the watermelon saga continues

It wasn’t too long ago that I was dealing with an overabundance of watermelon. Today, I came upon another way to enjoy this summertime favorite. Looking for Popsicles in the freezer, I spotted a bag of frozen watermelon cubes. How long they’d been there, I don’t know as I’m not good about dating frozen foods (though I know it’s smart to do so). But I figured it was time to move the watermelon out. My girls are fans of the slushies (slurpies?) sold at convenience stores; this frozen fruit was my ticket to a slushie/slurpie I could feel good about them drinking.

The frozen watermelon cubes went into a plastic pitcher along with lemon juice, water, and a handful of sugar. I used my stick blender (love love love my stick blender) to puree, then played with water, lemon juice, and sugar amounts until the flavors balanced. I liked it ok, though neither of my daughters was overly excited about it. The texture was there, but the flavor seemed a bit flat. I let it go and stuck the pitcher away in the freezer.

Later in the day, it hit me that lime juice was exactly what the watermelon puree needed. That extra layer of citrus really made a difference–the flavors were brilliant. I’d bet that this watermelon slush would make a most excellent adult beverage mixed with vodka, rum, or gin. Tonight we kept it kid-friendly, though, and beat the heat with watermelon slushies/slurpies that were so much more than colored sugar water.

watermelon slush

pink sugar

I recently bought a huge watermelon (my girls made me do it 😉 ) and realized once home that there was no room in the refrigerator. Crammed full with farmers’ market produce and gifts of food from our neighbor, our fridge was no place for a 20-pound watermelon. What had I been thinking?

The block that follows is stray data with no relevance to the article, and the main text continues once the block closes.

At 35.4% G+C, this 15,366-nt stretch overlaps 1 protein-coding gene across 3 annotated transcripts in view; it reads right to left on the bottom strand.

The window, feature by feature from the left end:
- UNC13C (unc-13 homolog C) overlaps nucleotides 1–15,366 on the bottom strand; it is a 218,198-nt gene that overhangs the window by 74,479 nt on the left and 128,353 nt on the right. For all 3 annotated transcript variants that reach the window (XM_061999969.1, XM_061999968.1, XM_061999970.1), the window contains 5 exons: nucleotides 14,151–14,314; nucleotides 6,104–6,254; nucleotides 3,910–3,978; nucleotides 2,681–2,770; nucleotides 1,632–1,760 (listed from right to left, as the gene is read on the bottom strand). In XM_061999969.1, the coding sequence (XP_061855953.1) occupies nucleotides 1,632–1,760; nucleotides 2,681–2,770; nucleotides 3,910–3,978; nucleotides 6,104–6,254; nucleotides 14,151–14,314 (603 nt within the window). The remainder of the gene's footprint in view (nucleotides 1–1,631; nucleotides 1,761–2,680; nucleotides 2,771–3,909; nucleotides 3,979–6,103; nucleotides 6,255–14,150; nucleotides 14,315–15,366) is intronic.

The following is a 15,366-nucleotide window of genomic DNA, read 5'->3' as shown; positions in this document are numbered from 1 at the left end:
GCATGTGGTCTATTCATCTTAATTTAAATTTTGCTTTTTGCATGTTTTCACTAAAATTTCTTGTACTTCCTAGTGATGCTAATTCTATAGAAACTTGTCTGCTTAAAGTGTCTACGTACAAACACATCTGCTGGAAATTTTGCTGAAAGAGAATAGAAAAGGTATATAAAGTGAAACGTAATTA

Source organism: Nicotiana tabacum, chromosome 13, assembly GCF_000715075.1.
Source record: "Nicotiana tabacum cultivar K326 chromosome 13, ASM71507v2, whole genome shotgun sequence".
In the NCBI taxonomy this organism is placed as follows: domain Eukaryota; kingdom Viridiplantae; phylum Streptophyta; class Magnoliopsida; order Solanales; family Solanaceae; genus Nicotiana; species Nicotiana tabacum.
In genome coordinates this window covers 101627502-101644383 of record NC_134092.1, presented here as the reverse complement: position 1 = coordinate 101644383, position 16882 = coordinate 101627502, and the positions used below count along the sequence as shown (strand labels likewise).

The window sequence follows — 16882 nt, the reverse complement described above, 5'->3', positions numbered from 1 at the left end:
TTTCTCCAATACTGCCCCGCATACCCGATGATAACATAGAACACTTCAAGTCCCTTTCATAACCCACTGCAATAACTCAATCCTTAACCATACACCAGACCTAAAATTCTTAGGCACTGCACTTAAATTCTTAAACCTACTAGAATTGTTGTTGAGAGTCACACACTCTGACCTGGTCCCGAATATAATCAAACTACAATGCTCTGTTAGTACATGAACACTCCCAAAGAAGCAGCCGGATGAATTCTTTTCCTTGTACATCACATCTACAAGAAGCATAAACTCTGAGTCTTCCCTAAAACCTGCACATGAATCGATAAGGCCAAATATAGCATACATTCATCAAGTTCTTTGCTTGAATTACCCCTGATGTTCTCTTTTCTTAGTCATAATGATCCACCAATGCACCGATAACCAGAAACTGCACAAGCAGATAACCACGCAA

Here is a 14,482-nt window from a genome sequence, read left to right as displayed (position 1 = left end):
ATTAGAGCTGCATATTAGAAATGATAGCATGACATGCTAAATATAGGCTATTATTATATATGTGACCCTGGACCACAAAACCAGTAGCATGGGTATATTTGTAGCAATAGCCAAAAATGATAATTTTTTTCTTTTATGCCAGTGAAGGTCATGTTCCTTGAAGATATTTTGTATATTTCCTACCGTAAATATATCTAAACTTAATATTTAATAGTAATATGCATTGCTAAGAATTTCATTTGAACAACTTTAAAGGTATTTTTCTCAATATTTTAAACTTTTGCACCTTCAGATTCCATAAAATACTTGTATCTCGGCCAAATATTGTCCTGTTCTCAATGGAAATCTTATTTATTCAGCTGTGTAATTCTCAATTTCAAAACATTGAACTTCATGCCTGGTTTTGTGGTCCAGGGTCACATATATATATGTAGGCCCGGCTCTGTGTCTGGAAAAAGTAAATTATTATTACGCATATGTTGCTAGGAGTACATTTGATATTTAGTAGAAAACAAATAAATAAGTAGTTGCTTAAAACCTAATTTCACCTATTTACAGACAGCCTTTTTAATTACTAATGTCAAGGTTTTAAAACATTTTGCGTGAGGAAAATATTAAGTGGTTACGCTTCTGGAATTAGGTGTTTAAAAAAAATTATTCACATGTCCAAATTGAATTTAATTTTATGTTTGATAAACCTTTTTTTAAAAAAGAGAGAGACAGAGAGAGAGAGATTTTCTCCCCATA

Figuring it would store more easily sliced, I cut wedges for supper and was ready to bag the rest. But as I slid slices into a large ziploc, I remembered our dehydrator.

Pre-kids, I used to dehydrate large quantities of Roma tomatoes. The seeding and slicing took time, but once the slices were on the dehydrator trays, it was a simple 24-hour wait for sweet tomato “chips.” I loved watching five-plus pounds of tomatoes shrink down to fit into a quart-size plastic bag and I could easily polish off this amount in one sitting (had the canker sores to prove it). Sweet and tangy, with just a slight chew, these tomatoes were worlds apart from the sun-dried tomatoes available in grocery stores. These dried tomatoes were pure gold.

Post-kids, the dehydrator comes out only once a summer or so and rarely for tomatoes. The prep is just too much. But drying watermelon is an easy task. I’ve enjoyed the results the few times I’ve tried it and realized that THIS was the answer to my storage problem.

The watermelon was sliced and laid on dehydrator trays that had been sprayed with cooking spray. (I learned the hard way that cooking spray makes for easier cleanup.) Fast forward 24 hours and I had amazing fruit leather-like watermelon chews. I prefer this homemade dried watermelon to the fresh stuff as it’s pure watermelon flavor–no water to dilute. The texture is slightly dry and slightly sticky; there’s a “chew” you won’t find in storebought fruit leathers. I gave a few slices to a colleague who loved it and gave me the title for this post. (Thanks, Megan!)

in the beginning

sliced and ready to dry

about 10 hours in

all dried up

watermelon leather

Postscript: My husband, like many men, enjoys tinkering. His “tinker” tonight was to put a slice of dried watermelon in the freezer. Five minutes later it was crispy and brittle–entirely different from what it was and very candy-like. I picture shards of frozen dried watermelon sprinkled over vanilla ice cream. Classy and fun.